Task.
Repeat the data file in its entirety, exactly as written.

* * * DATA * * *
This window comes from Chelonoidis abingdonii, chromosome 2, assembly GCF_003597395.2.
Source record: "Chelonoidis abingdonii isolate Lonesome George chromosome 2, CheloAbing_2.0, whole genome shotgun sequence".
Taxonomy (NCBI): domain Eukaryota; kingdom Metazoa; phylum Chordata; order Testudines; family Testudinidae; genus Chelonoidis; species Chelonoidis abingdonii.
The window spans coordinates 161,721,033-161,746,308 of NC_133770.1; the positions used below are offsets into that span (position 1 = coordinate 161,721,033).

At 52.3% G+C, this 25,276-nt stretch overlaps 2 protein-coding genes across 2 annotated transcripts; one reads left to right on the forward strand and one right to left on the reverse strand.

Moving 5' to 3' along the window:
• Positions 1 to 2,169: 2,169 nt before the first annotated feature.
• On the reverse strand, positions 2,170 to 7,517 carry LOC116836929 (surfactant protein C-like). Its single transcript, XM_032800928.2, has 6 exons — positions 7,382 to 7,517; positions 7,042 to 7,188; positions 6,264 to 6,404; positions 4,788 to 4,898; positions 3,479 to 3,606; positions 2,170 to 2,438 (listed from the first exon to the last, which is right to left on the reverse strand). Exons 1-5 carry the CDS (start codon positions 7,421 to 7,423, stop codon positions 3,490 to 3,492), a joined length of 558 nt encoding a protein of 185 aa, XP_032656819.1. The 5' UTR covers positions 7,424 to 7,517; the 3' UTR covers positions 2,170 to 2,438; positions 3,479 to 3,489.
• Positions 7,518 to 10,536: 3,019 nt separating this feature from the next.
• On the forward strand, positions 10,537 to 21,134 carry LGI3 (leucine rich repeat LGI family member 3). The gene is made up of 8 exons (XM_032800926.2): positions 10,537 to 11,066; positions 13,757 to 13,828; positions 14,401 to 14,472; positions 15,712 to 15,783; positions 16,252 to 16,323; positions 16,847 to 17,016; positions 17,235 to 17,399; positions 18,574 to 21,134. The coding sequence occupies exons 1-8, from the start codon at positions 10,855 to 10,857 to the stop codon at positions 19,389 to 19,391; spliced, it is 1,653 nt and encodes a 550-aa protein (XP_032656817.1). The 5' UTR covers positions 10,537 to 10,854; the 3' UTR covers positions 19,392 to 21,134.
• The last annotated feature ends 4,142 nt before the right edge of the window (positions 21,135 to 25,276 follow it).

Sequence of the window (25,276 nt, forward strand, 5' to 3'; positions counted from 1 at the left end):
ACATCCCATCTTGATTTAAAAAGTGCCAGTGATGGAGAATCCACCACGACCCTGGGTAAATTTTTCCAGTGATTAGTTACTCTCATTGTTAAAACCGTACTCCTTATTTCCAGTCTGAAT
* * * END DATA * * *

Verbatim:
This window comes from Chelonoidis abingdonii, chromosome 2, assembly GCF_003597395.2.
Source record: "Chelonoidis abingdonii isolate Lonesome George chromosome 2, CheloAbing_2.0, whole genome shotgun sequence".
Taxonomy (NCBI): domain Eukaryota; kingdom Metazoa; phylum Chordata; order Testudines; family Testudinidae; genus Chelonoidis; species Chelonoidis abingdonii.
The window spans coordinates 161,721,033-161,746,308 of NC_133770.1; the positions used below are offsets into that span (position 1 = coordinate 161,721,033).

At 52.3% G+C, this 25,276-nt stretch overlaps 2 protein-coding genes across 2 annotated transcripts; one reads left to right on the forward strand and one right to left on the reverse strand.

Moving 5' to 3' along the window:
• Positions 1 to 2,169: 2,169 nt before the first annotated feature.
• On the reverse strand, positions 2,170 to 7,517 carry LOC116836929 (surfactant protein C-like). Its single transcript, XM_032800928.2, has 6 exons — positions 7,382 to 7,517; positions 7,042 to 7,188; positions 6,264 to 6,404; positions 4,788 to 4,898; positions 3,479 to 3,606; positions 2,170 to 2,438 (listed from the first exon to the last, which is right to left on the reverse strand). Exons 1-5 carry the CDS (start codon positions 7,421 to 7,423, stop codon positions 3,490 to 3,492), a joined length of 558 nt encoding a protein of 185 aa, XP_032656819.1. The 5' UTR covers positions 7,424 to 7,517; the 3' UTR covers positions 2,170 to 2,438; positions 3,479 to 3,489.
• Positions 7,518 to 10,536: 3,019 nt separating this feature from the next.
• On the forward strand, positions 10,537 to 21,134 carry LGI3 (leucine rich repeat LGI family member 3). The gene is made up of 8 exons (XM_032800926.2): positions 10,537 to 11,066; positions 13,757 to 13,828; positions 14,401 to 14,472; positions 15,712 to 15,783; positions 16,252 to 16,323; positions 16,847 to 17,016; positions 17,235 to 17,399; positions 18,574 to 21,134. The coding sequence occupies exons 1-8, from the start codon at positions 10,855 to 10,857 to the stop codon at positions 19,389 to 19,391; spliced, it is 1,653 nt and encodes a 550-aa protein (XP_032656817.1). The 5' UTR covers positions 10,537 to 10,854; the 3' UTR covers positions 19,392 to 21,134.
• The last annotated feature ends 4,142 nt before the right edge of the window (positions 21,135 to 25,276 follow it).

Sequence of the window (25,276 nt, forward strand, 5' to 3'; positions counted from 1 at the left end):
ACATCCCATCTTGATTTAAAAAGTGCCAGTGATGGAGAATCCACCACGACCCTGGGTAAATTTTTCCAGTGATTAGTTACTCTCATTGTTAAAACCGTACTCCTTATTTCCAGTCTGAAT